We are allowed to come in as early as 8:00 am and stay as late as 6:00 pm.  At least one person has to stay until 5:00 pm every day.  We rotate who that person is - there are more duties they are responsible for than just staying until 5:00.  We have people that work 8-4, 8-4:15, 8-4:30 and 9-5, with their hours shifting if the workload requires it.

Since our lunch is unpaid, we can take whatever amount of time we'd like but the supervisors prefer us to stick to the same amount of time everyday unless there is a reason to shift it.  We don't have many commuters in our office but the few we do have will cut their lunches short if traffic made them late.

The perk that we have that is really fantastic is that we can work extra time every day over a 4 week period and then take a day off during the next 4 week period.  It is a great day to use to schedule doctor's appointments, etc, and keep you from having to use vacation time.  Or you can add it to your vacation and get an extra day of unwind time or use it to save a vacation day for later.  It benefits the employer in that they have happier workers and they don't have to pay overtime very often, because most of us are working longer hours.

If someone had a reason to start super early and leave super early, they can make a case to the supervisors and it might get approved.
Title: Re: working hours/ schedules in general
Post by: Aggiesque on March 20, 2012, 02:34:42 PM
I work (well, when I go back) 7:15-2:30. I work at a daycare, though, so we need to be open for parents at 7:30.

Most businesses which are client/customer based are 8 or 9-5 or 6. My DH usually works 8-4:30.
Title: Re: working hours/ schedules in general
Post by: veryfluffy on March 20, 2012, 03:50:12 PM
In my working life in standard office jobs (in London), the usual hours were 9:00 to about 5:30.

But when I worked in the City, ie investment banking/financial services, the hours were more like 7:30 am to 6:30 pm.

Title: Re: working hours/ schedules in general
Post by: Hmmmmm on March 20, 2012, 05:01:16 PM
I've worked with international companies for 20 plus years.  I've always noticed that US companies start earlier but the further East Coast you get, the more likely a 9am start is going to be.  My theory is it started because of our multiple timezones and our flexible work schedules.

I'm only going to address a standard corporate environment, not shift work.
On the East Coast, a 9 to 5 job was standard and had a one hour paid lunch.  As more companies opened branch offices in the mid-west, those offices would start at 8am to be on a similar time schedule as their East Coast headquarters.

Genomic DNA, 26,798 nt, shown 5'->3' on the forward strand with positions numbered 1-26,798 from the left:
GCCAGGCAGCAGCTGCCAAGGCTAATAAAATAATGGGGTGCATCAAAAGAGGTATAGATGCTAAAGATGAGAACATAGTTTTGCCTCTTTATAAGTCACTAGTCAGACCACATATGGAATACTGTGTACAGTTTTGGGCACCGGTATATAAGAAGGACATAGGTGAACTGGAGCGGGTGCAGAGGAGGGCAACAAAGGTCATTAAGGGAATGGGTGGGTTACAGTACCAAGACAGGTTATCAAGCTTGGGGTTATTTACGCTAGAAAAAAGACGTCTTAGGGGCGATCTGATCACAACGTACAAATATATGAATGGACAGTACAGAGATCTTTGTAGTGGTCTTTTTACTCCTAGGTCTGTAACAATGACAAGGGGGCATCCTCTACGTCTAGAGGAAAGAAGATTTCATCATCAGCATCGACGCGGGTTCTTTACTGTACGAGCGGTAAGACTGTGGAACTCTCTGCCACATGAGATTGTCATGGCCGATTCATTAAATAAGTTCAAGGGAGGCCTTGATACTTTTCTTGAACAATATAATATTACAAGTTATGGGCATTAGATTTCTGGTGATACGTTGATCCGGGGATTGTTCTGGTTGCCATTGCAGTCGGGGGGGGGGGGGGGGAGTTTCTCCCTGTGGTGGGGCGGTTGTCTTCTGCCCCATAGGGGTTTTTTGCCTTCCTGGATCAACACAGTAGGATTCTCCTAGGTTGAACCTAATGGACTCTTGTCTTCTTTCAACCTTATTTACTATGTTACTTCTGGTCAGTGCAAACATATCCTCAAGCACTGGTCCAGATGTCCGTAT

Then the idea of a paid lunch hour soon started going by the wayside so to get off at 5pm, you had to start at 8am.  Then the concept of extended days with alernate Friday's off or half Friday's became extremely popular in the 1990's which meant to get in 9 hours, you started at 7 and worked till 4:30 or 5 depending on how long your unpaid lunch hour was. 

For the last 18 years, I've started my work day anywhere from around 7am to 8am.  I've never had a 9 to 5 job.  Other than law firms or financial, I really don't know of other industries where 9 to 5 is a normal schedule in the US. 

When I travel to other offices, even our east coast locations, if I arrive a 7am, I'm turning on the lights.  When I worked in Perth Australia, they thought I was crazy for coming in at 7am. But they were also ready to shoot me if  suggested a "company paid working lunch" or expected someone to take a conference call with another country at 5pm. 

But like I said, my theory is the timezones and that most companies originally started out headquartered on the east coast.
Title: Re: working hours/ schedules in general
Post by: #borecore on March 20, 2012, 05:28:28 PM
U.S. here in an office where people start all hours of the day and night. I usually work 10 a.m. to 6 p.m., today I'm 9-5:30. I worked 4 p.m-midnight or 5:30 p.m.-1:30 a.m. for most of my time here.

Our final meeting of the day attended by higher-ups (all salaried; I'm paid hourly) starts at 5 and they usually leave after that plus wrapping up any business they have left for the day.

Most professional offices I know keep hours that include some or all of the time between 8 and 6. Most shops seem to be open a few hours after that (and might open starting at 9 or 10).
Title: Re: working hours/ schedules in general
Post by: Dazi on March 20, 2012, 07:16:45 PM
US here.   

I have worked jobs with some crazy schedules. 

1st real job shifts for fulltime and salaried employees were 4am-1pm, 5am-2pm, 6am-3pm, 8am-5pm, 12pm-8pm, 3pm-11pm, 4pm-midnight, 11pm-7am.  Business was open from 7am-11pm, your hours depended on what position you where working.

Tourist job, hours were from 6am until people stopped buying stuff.  It sounds crappy, but I made excellent money and met a lot of really great people.